Marshawn Lynch’s Upside-Down Example

Missanelli: Criticism of the Seahawks running back isn't a race thing.

As Marshawn Lynch made a mockery of his Super Bowl interviews last week, he also became the symbol of the persecuted black man.

In a day and age where all of us have the responsibility of thought to real racial issues, I found the Lynch caper to be a waste of some really good energy.

With Marshawn Lynch, where was the cause? He didn’t want to talk to the media. Apparently his attitude for not talking goes back to his days as a running back with the Buffalo Bills, where the press excoriated him for some off-the-field transgressions. OK, I got that. Lynch wanted to get back at the press. But where else was there a racial cause?

Why was it that at least 95 percent of the black callers I heard on this issue on sports talk radio last week defended Marshawn Lynch as if they were defending Rosa Parks, who courageously stood up to racist and archaic Jim Crow laws by not going to the back of a bus. Or the group that stood in front of a municipal building in Selma, AL, and absorbed physical beatings in the name of black voting rights.

I am not black and I am told by black folks that I therefore can never understand the struggle of the black man in America. It is true that I am not black. But I give thought every day to fundamental unfairness in society as it involves race, creed, color, sexual orientation and poor people. I try to use my radio platform as a forum for discussion, education and change in these areas (when we’re not talking, say, about how much Chip Kelly sucks). I believe it is the responsibility of white people to effect such change by opening their mind to understand.

When we worship Marshawn Lynch not talking to the media as fighting back against The Man, the rich, white authority that has ruled this country for centuries, we tragically miss the point. If in the NFL we had a situation where black athletes were being forced to speak to the media and white athletes weren’t, THEN we would have a cause. But this was an interchangeable issue. Had a white running back acted like Marshawn Lynch, and made such a spectacle about talking to the press, then the press would be piling on him just as much as Lynch. I know I would have been.

Can everything be a cause? Maybe. But I know this: When we waste time with the frivolous issues, we dilute our attention from the real issues. That’s a nice way of saying that white people pull back and won’t put their energies into making a difference if they’re going to get blamed for every little thing.

I heard at least a hundred times last week that Marshawn Lynch doesn’t have to talk if he didn’t want to. (In other words, Marshawn Lynch didn’t have to talk to white people if he didn’t want to), Oh, but he did. It says so in the NFL’s standard player’s contract that all athletes must talk to the media. The rationale behind that rule is that the NFL is a business and this corporation has set down rules of employment whereby its employees are expected to reach out that way to their customers. Moreover, this rule was not unilaterally imposed. It came to fruition through collective bargaining, where the other side, the employees, the players, agreed to it. Marshawn Lynch was part of the process that agreed.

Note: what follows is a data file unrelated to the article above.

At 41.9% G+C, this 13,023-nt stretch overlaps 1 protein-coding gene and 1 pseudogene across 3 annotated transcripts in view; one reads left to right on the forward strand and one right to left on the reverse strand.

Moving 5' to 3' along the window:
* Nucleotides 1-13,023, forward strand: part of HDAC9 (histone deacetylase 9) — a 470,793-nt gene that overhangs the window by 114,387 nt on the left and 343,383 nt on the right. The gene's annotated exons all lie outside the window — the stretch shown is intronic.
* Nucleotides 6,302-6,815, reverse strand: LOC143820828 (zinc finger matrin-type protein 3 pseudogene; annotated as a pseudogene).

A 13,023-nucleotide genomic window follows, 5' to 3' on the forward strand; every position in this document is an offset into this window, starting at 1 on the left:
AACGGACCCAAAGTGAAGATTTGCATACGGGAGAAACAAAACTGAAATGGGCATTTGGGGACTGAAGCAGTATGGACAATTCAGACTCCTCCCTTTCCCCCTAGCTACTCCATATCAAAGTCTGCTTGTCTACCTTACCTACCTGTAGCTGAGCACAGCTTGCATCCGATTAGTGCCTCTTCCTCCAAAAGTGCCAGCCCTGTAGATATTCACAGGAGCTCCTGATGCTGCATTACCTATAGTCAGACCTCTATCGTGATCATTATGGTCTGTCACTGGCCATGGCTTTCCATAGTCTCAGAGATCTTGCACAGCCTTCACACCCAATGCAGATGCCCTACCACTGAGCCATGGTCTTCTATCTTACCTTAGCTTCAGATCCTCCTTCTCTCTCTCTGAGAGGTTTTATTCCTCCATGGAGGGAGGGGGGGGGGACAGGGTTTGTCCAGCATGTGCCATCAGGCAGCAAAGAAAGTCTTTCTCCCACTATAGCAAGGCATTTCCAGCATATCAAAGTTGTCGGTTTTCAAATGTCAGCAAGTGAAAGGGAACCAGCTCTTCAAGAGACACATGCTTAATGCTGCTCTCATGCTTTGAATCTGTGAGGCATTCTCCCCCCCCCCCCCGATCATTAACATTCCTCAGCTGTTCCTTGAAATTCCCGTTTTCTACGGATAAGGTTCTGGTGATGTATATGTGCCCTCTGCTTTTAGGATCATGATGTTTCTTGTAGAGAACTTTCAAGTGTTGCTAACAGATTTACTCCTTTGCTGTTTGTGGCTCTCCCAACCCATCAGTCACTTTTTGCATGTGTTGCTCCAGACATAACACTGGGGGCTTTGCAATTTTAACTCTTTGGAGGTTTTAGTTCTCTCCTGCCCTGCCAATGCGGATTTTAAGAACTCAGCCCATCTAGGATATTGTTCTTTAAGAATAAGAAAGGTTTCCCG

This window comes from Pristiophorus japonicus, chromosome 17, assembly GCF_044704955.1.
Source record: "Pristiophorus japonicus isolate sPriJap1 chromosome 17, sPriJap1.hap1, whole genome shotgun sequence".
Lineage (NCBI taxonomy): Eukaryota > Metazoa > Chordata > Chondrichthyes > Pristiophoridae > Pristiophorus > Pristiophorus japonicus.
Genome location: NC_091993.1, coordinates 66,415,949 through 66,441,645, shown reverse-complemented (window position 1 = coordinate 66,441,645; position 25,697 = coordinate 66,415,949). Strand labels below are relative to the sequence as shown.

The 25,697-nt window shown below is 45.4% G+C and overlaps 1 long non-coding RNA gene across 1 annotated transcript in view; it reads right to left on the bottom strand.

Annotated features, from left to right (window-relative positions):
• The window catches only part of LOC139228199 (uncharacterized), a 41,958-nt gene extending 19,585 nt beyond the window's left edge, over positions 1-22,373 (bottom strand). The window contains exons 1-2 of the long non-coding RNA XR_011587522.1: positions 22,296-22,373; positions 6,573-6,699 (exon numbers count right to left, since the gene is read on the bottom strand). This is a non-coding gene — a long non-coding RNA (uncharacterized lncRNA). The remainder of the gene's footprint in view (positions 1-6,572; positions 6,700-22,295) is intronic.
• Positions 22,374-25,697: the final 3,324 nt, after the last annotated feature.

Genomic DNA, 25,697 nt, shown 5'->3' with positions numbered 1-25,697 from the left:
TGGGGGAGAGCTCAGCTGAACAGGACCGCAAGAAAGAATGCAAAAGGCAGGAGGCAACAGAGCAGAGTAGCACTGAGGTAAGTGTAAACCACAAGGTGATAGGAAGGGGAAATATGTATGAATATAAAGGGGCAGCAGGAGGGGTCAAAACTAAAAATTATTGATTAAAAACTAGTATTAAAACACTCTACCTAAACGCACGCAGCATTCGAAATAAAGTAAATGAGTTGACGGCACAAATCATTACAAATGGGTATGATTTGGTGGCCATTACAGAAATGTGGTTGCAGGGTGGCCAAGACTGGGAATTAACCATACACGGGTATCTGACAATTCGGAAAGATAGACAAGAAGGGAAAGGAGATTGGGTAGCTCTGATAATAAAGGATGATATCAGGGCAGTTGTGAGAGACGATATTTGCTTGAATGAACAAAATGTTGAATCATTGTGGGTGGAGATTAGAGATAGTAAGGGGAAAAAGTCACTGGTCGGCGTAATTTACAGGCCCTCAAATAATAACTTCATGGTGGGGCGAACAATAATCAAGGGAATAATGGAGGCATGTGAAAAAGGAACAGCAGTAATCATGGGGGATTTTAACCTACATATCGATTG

Even with that, no American is compelled to do anything he doesn’t want to do. So Marshawn, if you didn’t want to talk; if it was so distasteful to you to speak to the media, you didn’t have to so long as you would have taken a fine. You weren’t willing to sacrifice your money for the cause, though, right?

The other day, there were two interesting perspectives from two prominent black athletic figures on the Marshawn Lynch issue. (If you’re black, you are saying right now, “Great, you found the two black folks who agree with your viewpoint.” I get that. Just indulge me).

Larry Foote, a linebacker for the Arizona Cardinals, wondered about Lynch’s effect on youths. “The biggest message he has given these kids is ‘I don’t care, fine me, I’m going to grab my crotch, I’m going to do it my way.’ In the real world, it doesn’t work that way. It just doesn’t. I mean, how can you keep a job. I mean you got these inner city kids, they don’t listen to teachers, they don’t listen to police officers or principals. And they can’t even keep a job because they say ‘F Authority.’ And he needs to really check himself and understand that he is hurting these kids.”

Meanwhile, Rodney Harrison said this: “Coming from an African-American man, for years, black people didn’t have a voice in this world and you finally have a voice and to talk, and you…make a mockery of it, like it’s a joke, and I don’t agree with it.

“We worked hard to be educated and to do things. He has an opportunity that a lot of young African-American kids look up to and when they see him acting like that, and people applaud it and support it, it’s just not right.”

As Marshawn Lynch was standing up for black rights in America at the Super Bowl, I started reading a story where a pair black men got questioned by police in Lower Merion, a township that is 85 percent white, as they were going door-to-door to solicit snow shoveling jobs.

I thought this was a much bigger issue. But what do I know?

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